From "Tiny Tim and King Herod", a chapter in Waiting
Advent has begun, the time of waiting when we turn toward the coming dawn with renewed expectancy. Each year in the liturgical cycle we are invited to pray with the entire Church for the rebirth of Christ within the stable of our hearts, and for the graces we will need as we await his final coming. The scripture readings are about hope arising in the midst of darkness, of beginnings and endings and the eternal joy when there will be no more endings. Until that ultimate homecoming, we live in a world that is still in the process of being restored in Christ. The Christ Child is among us—and so is Herod.
Every year or so I read aloud to my children Charles Dickens’ great classic, A Christmas Carol. Most of our six have also reread it quietly to themselves and watched the three better known film versions of it. There are always new lights to be found in just about any Dickens novel, and the Carol is no exception. You find yourself laughing at something which last year you found not in the least funny; this year you’re choking back a sob where last year you were left untouched. A detail, a turn of phrase, a stroke of the authorial brush and the great drama of human life is revealed as something very mysterious, containing much comedy, tragedy, and a whole lot more hidden glory than we suppose is there.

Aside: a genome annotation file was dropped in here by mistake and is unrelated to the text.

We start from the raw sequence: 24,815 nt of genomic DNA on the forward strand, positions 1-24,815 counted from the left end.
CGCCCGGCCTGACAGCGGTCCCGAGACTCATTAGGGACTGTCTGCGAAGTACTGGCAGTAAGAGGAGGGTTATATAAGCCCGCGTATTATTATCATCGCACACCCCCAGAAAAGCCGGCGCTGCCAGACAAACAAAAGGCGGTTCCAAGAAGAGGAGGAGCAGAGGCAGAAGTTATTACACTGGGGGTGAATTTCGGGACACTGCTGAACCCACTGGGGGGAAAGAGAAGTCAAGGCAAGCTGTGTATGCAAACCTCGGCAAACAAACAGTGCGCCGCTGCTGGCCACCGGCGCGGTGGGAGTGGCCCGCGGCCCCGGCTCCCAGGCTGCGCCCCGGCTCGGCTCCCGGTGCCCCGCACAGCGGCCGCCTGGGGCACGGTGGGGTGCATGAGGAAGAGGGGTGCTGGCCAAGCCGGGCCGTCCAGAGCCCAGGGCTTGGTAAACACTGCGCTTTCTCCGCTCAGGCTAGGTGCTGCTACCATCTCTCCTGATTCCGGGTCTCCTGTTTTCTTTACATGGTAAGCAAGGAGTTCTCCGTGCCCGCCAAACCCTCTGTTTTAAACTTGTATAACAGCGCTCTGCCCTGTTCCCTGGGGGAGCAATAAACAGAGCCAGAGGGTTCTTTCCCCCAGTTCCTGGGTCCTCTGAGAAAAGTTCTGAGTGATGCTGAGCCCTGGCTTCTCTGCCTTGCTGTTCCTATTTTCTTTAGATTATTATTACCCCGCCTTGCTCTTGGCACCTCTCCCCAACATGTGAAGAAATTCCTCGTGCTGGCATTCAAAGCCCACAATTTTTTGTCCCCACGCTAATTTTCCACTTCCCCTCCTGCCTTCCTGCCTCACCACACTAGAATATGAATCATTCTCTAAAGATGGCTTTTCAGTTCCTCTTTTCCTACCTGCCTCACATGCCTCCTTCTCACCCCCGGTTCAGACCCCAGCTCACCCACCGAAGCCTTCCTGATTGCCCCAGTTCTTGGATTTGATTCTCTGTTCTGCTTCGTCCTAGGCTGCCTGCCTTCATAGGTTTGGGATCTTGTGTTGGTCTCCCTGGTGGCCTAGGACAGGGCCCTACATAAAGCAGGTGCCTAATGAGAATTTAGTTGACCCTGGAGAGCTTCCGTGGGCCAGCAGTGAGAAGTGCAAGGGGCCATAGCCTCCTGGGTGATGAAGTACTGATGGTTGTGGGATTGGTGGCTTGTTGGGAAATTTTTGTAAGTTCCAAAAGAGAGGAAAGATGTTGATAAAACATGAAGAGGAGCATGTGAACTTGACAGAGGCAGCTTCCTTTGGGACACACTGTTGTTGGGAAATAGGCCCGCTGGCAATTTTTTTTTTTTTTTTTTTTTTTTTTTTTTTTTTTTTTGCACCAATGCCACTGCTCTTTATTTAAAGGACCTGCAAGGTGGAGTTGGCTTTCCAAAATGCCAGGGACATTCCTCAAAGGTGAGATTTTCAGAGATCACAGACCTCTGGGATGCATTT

The story is deceptively simple. It’s about choices, about fear, family, riches and poverty, and isolation overcome by mercy. Divine mercy and human mercy. Mr. Scrooge, of course, is the archetypical person completely turned in upon himself, resentful of the endless neediness of humanity, defending his power and possessions with an array of “reasonable” self-justifications. As Christmas approaches, Mr. Scrooge regards his employee Bob Cratchit with contempt, believes that he has too many children, and that it is his (Bob’s) recklessness in this regard that has locked him into a life of servitude and grinding poverty. Bob’s crippled son Tiny Tim is one of the more unfortunate aspects of the Cratchit’s plight, thinks Scrooge, who feels not a whiff of sympathy.
In an introduction to an early edition of the book, G. K. Chesterton wrote, “The answer to anyone who talks about the surplus population is to ask him whether he is the surplus population, or if he is not, how he knows he is not.”